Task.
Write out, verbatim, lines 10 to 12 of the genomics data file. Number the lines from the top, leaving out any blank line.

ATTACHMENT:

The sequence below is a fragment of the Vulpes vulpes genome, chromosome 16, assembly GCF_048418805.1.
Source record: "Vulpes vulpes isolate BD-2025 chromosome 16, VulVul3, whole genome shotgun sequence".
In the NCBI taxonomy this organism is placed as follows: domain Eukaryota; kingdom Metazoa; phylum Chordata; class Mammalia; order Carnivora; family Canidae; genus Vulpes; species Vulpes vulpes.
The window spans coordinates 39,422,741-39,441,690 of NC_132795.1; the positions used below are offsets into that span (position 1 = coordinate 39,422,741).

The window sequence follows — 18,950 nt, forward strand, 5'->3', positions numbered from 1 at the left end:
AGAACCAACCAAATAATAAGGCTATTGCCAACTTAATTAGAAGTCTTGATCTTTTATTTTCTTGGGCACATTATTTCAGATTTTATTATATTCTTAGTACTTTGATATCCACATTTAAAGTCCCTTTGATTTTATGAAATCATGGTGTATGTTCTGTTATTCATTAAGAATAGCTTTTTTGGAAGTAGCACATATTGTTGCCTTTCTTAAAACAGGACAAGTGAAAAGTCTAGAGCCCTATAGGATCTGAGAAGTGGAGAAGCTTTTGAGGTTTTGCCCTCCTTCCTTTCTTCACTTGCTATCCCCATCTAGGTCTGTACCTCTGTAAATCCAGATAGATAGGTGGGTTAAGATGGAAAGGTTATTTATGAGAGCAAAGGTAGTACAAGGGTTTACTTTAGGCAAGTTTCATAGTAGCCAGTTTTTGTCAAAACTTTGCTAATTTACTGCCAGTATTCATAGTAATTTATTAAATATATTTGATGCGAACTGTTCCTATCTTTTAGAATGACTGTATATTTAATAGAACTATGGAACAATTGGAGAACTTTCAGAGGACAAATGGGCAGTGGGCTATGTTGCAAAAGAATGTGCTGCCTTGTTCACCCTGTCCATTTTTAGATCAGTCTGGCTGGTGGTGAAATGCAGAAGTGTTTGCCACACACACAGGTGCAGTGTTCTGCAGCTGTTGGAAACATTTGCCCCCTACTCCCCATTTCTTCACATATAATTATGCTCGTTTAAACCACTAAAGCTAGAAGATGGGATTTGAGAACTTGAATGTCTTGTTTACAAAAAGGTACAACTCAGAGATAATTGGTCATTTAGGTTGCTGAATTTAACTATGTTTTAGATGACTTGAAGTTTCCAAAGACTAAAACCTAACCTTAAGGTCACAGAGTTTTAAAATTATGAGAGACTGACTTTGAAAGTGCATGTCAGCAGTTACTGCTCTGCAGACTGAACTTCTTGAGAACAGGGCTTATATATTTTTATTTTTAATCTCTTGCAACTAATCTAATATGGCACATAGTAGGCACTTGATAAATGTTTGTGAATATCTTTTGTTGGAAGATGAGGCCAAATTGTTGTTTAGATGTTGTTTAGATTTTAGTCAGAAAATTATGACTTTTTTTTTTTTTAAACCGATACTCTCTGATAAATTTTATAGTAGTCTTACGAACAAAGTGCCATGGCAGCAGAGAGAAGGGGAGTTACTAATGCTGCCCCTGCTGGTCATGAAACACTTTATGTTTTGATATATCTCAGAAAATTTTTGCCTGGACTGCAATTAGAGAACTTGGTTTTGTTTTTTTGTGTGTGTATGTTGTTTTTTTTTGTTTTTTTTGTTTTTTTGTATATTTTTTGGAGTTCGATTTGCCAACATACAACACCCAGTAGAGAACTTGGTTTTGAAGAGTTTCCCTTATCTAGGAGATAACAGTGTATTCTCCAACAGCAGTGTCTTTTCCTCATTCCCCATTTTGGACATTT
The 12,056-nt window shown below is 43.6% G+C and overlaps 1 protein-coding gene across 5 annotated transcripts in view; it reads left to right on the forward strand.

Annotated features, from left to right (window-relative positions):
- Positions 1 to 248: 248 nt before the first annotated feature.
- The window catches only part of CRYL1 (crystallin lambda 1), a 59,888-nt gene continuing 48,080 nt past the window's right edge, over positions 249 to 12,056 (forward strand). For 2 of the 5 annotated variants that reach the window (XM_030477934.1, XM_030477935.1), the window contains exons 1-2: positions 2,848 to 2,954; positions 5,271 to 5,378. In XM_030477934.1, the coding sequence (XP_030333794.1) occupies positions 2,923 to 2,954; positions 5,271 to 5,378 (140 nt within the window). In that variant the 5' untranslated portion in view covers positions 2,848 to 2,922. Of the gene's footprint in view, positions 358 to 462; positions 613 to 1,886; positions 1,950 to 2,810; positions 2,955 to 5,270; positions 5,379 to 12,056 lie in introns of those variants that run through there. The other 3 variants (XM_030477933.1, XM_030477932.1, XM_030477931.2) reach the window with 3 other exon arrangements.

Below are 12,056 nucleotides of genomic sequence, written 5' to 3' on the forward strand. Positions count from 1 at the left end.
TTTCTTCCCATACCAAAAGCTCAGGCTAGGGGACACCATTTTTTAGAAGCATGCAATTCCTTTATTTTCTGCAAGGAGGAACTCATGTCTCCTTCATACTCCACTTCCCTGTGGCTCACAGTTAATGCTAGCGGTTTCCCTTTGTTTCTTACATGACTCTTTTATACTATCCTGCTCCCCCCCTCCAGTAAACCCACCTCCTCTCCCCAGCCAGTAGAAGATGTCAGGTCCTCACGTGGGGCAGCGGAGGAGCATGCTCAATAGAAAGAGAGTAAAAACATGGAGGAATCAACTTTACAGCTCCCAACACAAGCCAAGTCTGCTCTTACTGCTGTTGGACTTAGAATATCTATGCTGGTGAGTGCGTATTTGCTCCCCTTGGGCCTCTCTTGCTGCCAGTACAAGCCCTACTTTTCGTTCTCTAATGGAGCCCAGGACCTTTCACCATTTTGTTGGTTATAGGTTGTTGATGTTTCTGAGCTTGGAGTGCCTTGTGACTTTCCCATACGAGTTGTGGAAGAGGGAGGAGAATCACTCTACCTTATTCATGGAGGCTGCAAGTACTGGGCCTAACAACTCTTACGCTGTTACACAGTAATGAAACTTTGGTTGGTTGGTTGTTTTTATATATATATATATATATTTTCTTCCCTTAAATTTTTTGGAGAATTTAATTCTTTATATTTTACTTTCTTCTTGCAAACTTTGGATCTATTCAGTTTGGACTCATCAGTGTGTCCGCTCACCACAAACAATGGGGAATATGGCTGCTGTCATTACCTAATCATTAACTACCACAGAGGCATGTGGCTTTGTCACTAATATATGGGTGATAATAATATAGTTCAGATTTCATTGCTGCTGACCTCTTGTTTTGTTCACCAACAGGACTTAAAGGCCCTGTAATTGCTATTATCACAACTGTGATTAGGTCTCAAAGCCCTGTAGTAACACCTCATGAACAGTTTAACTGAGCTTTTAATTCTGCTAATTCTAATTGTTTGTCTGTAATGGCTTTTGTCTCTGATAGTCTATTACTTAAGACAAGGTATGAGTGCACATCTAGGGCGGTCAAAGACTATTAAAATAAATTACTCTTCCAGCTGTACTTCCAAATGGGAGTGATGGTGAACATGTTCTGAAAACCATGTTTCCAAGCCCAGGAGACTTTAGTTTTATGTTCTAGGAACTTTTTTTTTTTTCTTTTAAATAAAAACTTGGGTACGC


- The window catches only part of CRYL1 (crystallin lambda 1), a 59,888-nt gene continuing 48,080 nt past the window's right edge, over positions 249 to 12,056 (forward strand). For 2 of the 5 annotated variants that reach the window (XM_030477934.1, XM_030477935.1), the window contains exons 1-2: positions 2,848 to 2,954; positions 5,271 to 5,378. In XM_030477934.1, the coding sequence (XP_030333794.1) occupies positions 2,923 to 2,954; positions 5,271 to 5,378 (140 nt within the window). In that variant the 5' untranslated portion in view covers positions 2,848 to 2,922. Of the gene's footprint in view, positions 358 to 462; positions 613 to 1,886; positions 1,950 to 2,810; positions 2,955 to 5,270; positions 5,379 to 12,056 lie in introns of those variants that run through there. The other 3 variants (XM_030477933.1, XM_030477932.1, XM_030477931.2) reach the window with 3 other exon arrangements.

Below are 12,056 nucleotides of genomic sequence, written 5' to 3' on the forward strand. Positions count from 1 at the left end.
TTTCTTCCCATACCAAAAGCTCAGGCTAGGGGACACCATTTTTTAGAAGCATGCAATTCCTTTATTTTCTGCAAGGAGGAACTCATGTCTCCTTCATACTCCACTTCCCTGTGGCTCACAGTTAATGCTAGCGGTTTCCCTTTGTTTCTTACATGACTCTTTTATACTATCCTGCTCCCCCCCTCCAGTAAACCCACCTCCTCTCCCCAGCCAGTAGAAGATGTCAGGTCCTCACGTGGGGCAGCGGAGGAGCATGCTCAATAGAAAGAGAGTAAAAACATGGAGGAATCAACTTTACAGCTCCCAACACAAGCCAAGTCTGCTCTTACTGCTGTTGGACTTAGAATATCTATGCTGGTGAGTGCGTATTTGCTCCCCTTGGGCCTCTCTTGCTGCCAGTACAAGCCCTACTTTTCGTTCTCTAATGGAGCCCAGGACCTTTCACCATTTTGTTGGTTATAGGTTGTTGATGTTTCTGAGCTTGGAGTGCCTTGTGACTTTCCCATACGAGTTGTGGAAGAGGGAGGAGAATCACTCTACCTTATTCATGGAGGCTGCAAGTACTGGGCCTAACAACTCTTACGCTGTTACACAGTAATGAAACTTTGGTTGGTTGGTTGTTTTTATATATATATATATATATTTTCTTCCCTTAAATTTTTTGGAGAATTTAATTCTTTATATTTTACTTTCTTCTTGCAAACTTTGGATCTATTCAGTTTGGACTCATCAGTGTGTCCGCTCACCACAAACAATGGGGAATATGGCTGCTGTCATTACCTAATCATTAACTACCACAGAGGCATGTGGCTTTGTCACTAATATATGGGTGATAATAATATAGTTCAGATTTCATTGCTGCTGACCTCTTGTTTTGTTCACCAACAGGACTTAAAGGCCCTGTAATTGCTATTATCACAACTGTGATTAGGTCTCAAAGCCCTGTAGTAACACCTCATGAACAGTTTAACTGAGCTTTTAATTCTGCTAATTCTAATTGTTTGTCTGTAATGGCTTTTGTCTCTGATAGTCTATTACTTAAGACAAGGTATGAGTGCACATCTAGGGCGGTCAAAGACTATTAAAATAAATTACTCTTCCAGCTGTACTTCCAAATGGGAGTGATGGTGAACATGTTCTGAAAACCATGTTTCCAAGCCCAGGAGACTTTAGTTTTATGTTCTAGGAACTTTTTTTTTTTTCTTTTAAATAAAAACTTGGGTACGC